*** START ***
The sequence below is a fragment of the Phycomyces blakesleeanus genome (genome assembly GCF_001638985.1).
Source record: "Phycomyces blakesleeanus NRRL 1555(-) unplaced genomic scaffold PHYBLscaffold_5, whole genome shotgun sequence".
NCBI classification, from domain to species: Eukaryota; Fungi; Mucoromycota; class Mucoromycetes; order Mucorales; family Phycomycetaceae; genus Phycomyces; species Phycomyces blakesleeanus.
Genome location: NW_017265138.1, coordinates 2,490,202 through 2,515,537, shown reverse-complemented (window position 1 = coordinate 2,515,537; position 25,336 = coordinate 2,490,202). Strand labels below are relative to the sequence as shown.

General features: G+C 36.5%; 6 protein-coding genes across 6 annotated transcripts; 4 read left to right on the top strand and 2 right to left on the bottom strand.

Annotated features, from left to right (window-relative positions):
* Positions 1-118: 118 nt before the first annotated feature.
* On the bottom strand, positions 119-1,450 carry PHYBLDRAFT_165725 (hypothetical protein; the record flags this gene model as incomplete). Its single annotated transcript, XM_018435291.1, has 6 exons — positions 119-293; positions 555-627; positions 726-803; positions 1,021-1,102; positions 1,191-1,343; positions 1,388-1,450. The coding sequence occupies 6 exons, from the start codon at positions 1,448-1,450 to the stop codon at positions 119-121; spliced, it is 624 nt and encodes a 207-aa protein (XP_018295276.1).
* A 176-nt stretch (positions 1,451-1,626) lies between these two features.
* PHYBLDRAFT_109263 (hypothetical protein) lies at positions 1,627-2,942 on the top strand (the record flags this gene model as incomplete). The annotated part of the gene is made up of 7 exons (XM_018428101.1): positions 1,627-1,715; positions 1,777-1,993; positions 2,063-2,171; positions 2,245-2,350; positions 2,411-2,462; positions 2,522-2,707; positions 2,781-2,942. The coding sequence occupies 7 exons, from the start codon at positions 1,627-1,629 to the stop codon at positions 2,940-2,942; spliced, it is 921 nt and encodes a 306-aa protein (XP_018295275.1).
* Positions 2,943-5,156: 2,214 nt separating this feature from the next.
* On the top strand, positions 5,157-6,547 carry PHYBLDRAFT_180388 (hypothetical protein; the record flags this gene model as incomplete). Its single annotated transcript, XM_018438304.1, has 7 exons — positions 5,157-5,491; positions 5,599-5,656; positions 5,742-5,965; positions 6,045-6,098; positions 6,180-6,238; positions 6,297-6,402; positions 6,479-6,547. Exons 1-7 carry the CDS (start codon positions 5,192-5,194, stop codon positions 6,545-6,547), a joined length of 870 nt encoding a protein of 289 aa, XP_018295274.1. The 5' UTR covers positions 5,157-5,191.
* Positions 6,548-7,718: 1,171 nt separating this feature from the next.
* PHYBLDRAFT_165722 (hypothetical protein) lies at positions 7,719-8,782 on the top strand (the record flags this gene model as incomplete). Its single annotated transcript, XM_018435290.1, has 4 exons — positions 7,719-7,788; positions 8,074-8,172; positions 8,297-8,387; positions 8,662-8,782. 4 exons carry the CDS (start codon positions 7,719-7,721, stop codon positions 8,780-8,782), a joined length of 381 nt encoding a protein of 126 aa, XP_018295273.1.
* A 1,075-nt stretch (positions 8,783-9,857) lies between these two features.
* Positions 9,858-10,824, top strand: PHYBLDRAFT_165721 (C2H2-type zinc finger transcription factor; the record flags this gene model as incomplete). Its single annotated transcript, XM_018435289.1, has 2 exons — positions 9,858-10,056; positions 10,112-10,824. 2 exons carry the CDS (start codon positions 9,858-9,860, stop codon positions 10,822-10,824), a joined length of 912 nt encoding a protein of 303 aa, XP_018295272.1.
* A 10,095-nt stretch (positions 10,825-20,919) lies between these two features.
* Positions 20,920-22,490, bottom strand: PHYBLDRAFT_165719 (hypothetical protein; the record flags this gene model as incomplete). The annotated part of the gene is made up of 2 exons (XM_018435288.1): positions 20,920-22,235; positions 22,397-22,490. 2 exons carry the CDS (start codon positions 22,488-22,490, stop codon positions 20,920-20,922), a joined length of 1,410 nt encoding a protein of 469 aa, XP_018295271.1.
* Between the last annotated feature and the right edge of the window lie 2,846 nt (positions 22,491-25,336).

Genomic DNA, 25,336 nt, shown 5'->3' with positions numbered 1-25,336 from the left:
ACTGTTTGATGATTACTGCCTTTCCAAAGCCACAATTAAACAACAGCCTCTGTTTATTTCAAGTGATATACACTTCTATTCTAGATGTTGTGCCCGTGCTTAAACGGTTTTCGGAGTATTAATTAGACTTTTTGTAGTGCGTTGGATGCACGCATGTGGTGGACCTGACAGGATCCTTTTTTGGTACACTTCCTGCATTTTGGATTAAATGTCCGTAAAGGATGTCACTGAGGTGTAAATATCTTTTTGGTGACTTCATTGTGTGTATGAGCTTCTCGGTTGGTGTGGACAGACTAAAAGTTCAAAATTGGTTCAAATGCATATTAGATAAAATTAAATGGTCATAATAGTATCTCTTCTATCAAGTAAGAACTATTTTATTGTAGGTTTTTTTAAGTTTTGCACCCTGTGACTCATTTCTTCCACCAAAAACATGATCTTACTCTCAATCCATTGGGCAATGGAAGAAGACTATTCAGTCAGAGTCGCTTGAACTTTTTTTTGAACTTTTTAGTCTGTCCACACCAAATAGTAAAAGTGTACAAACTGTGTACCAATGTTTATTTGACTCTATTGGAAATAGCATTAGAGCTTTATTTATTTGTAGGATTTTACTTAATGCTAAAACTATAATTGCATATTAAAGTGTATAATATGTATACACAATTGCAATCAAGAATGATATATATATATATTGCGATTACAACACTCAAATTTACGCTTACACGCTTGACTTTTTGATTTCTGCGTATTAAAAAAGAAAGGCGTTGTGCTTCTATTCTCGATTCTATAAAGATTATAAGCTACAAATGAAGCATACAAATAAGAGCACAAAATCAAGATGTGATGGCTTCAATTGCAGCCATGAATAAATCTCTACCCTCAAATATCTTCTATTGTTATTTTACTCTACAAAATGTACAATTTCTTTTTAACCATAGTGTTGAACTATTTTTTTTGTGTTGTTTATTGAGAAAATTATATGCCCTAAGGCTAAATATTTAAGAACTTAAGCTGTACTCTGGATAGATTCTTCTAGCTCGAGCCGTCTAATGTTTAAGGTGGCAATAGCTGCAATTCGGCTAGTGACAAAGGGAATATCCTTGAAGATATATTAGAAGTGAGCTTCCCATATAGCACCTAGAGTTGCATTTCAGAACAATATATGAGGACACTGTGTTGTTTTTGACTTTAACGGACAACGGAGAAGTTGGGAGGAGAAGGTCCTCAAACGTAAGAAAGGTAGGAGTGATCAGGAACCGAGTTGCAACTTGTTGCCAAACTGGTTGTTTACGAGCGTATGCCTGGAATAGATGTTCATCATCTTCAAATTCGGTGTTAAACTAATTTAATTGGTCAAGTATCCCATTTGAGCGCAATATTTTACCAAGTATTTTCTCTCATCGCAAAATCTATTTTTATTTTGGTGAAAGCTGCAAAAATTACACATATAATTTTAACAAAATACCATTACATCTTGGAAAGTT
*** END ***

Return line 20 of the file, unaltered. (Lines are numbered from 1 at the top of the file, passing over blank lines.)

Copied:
Genomic DNA, 25,336 nt, shown 5'->3' with positions numbered 1-25,336 from the left: